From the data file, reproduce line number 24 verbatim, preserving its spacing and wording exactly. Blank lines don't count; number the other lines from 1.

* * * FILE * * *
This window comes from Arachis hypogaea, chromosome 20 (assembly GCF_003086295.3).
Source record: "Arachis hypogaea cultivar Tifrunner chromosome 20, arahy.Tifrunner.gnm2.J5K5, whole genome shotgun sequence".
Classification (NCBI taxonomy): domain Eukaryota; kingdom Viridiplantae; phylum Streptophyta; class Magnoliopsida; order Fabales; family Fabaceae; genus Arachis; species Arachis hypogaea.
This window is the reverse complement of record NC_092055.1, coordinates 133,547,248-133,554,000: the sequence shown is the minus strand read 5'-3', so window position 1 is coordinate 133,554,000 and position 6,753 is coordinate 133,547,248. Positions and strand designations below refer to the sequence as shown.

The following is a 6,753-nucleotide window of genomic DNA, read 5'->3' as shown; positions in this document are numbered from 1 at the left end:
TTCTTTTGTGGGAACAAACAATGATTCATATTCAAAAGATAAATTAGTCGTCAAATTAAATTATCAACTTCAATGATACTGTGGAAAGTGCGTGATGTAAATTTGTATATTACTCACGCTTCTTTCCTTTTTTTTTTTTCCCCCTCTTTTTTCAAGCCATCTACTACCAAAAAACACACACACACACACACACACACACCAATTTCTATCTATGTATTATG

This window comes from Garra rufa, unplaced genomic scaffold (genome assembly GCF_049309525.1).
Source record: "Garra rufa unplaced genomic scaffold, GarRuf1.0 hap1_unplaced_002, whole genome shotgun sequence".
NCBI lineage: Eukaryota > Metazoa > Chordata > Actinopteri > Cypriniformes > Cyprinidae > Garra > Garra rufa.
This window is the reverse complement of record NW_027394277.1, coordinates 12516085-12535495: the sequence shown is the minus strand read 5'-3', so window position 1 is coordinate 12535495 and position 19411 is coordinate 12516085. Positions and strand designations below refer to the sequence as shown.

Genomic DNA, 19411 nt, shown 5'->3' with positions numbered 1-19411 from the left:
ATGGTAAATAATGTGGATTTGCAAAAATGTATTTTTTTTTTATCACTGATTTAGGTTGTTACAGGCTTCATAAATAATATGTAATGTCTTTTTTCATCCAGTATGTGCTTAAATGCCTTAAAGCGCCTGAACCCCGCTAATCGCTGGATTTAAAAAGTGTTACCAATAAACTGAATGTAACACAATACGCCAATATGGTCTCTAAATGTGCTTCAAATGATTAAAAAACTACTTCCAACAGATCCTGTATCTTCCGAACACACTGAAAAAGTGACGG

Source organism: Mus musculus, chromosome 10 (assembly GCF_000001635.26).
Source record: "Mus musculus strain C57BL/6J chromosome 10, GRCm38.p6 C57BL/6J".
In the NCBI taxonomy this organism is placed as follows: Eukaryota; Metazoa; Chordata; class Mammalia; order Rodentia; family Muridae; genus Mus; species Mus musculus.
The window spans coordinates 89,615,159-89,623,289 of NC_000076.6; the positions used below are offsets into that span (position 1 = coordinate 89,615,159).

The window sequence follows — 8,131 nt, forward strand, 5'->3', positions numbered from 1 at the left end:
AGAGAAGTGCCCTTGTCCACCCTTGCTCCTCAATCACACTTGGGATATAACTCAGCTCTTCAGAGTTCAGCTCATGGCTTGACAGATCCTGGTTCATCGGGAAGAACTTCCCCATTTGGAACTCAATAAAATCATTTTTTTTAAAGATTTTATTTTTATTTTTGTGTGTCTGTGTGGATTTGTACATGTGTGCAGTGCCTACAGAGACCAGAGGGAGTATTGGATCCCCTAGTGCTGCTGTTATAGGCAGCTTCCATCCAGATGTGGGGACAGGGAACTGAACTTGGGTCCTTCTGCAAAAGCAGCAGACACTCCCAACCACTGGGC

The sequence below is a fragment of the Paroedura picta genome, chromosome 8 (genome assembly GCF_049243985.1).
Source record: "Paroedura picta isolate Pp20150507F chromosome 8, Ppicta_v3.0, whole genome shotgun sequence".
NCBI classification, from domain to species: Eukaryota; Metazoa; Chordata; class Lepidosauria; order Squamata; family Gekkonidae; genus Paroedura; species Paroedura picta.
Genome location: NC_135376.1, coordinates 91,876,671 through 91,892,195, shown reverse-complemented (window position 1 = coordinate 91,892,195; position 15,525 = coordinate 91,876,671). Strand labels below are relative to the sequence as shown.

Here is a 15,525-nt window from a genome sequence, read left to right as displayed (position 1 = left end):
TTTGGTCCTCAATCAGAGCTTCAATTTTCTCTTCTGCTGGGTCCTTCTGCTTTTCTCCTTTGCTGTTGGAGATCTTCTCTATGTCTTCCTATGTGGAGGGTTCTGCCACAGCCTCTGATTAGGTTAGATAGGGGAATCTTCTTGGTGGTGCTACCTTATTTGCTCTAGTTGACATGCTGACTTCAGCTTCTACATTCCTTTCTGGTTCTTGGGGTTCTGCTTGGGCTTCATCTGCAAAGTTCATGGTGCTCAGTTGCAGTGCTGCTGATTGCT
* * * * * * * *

TTTGGTCCTCAATCAGAGCTTCAATTTTCTCTTCTGCTGGGTCCTTCTGCTTTTCTCCTTTGCTGTTGGAGATCTTCTCTATGTCTTCCTATGTGGAGGGTTCTGCCACAGCCTCTGATTAGGTTAGATAGGGGAATCTTCTTGGTGGTGCTACCTTATTTGCTCTAGTTGACATGCTGACTTCAGCTTCTACATTCCTTTCTGGTTCTTGGGGTTCTGCTTGGGCTTCATCTGCAAAGTTCATGGTGCTCAGTTGCAGTGCTGCTGATTGCT